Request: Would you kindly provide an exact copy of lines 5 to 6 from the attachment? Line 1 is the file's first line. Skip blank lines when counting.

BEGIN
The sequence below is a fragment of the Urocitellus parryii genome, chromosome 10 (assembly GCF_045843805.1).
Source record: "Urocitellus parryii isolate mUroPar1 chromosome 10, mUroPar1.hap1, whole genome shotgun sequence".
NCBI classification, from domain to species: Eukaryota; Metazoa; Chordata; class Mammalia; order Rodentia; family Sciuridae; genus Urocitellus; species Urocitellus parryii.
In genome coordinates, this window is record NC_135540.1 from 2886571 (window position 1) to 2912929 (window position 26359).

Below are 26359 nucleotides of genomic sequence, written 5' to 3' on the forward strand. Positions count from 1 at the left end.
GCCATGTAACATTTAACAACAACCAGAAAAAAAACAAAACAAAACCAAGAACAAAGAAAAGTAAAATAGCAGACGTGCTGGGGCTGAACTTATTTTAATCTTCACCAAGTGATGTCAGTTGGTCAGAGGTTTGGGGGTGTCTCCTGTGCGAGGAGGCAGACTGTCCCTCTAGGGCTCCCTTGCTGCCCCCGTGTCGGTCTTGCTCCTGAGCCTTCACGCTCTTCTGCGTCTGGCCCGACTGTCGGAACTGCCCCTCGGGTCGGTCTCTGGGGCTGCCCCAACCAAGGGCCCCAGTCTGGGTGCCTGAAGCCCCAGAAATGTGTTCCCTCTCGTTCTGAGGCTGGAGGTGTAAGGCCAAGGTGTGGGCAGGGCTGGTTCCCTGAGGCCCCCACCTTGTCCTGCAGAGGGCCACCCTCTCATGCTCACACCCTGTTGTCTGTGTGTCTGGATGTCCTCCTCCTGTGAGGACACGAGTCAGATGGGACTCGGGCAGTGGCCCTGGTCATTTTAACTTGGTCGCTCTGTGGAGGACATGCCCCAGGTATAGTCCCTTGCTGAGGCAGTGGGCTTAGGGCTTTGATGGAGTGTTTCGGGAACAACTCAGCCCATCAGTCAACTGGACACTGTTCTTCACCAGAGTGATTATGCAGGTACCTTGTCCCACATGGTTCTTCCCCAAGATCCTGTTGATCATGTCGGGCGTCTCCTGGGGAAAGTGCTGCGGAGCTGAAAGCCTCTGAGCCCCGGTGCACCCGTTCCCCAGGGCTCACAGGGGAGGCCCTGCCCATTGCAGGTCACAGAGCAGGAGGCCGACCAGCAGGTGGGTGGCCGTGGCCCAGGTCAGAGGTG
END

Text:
Below are 26359 nucleotides of genomic sequence, written 5' to 3' on the forward strand. Positions count from 1 at the left end.
GCCATGTAACATTTAACAACAACCAGAAAAAAAACAAAACAAAACCAAGAACAAAGAAAAGTAAAATAGCAGACGTGCTGGGGCTGAACTTATTTTAATCTTCACCAAGTGATGTCAGTTGGTCAGAGGTTTGGGGGTGTCTCCTGTGCGAGGAGGCAGACTGTCCCTCTAGGGCTCCCTTGCTGCCCCCGTGTCGGTCTTGCTCCTGAGCCTTCACGCTCTTCTGCGTCTGGCCCGACTGTCGGAACTGCCCCTCGGGTCGGTCTCTGGGGCTGCCCCAACCAAGGGCCCCAGTCTGGGTGCCTGAAGCCCCAGAAATGTGTTCCCTCTCGTTCTGAGGCTGGAGGTGTAAGGCCAAGGTGTGGGCAGGGCTGGTTCCCTGAGGCCCCCACCTTGTCCTGCAGAGGGCCACCCTCTCATGCTCACACCCTGTTGTCTGTGTGTCTGGATGTCCTCCTCCTGTGAGGACACGAGTCAGATGGGACTCGGGCAGTGGCCCTGGTCATTTTAACTTGGTCGCTCTGTGGAGGACATGCCCCAGGTATAGTCCCTTGCTGAGGCAGTGGGCTTAGGGCTTTGATGGAGTGTTTCGGGAACAACTCAGCCCATCAGTCAACTGGACACTGTTCTTCACCAGAGTGATTATGCAGGTACCTTGTCCCACATGGTTCTTCCCCAAGATCCTGTTGATCATGTCGGGCGTCTCCTGGGGAAAGTGCTGCGGAGCTGAAAGCCTCTGAGCCCCGGTGCACCCGTTCCCCAGGGCTCACAGGGGAGGCCCTGCCCATTGCAGGTCACAGAGCAGGAGGCCGACCAGCAGGTGGGTGGCCGTGGCCCAGGTCAGAGGTG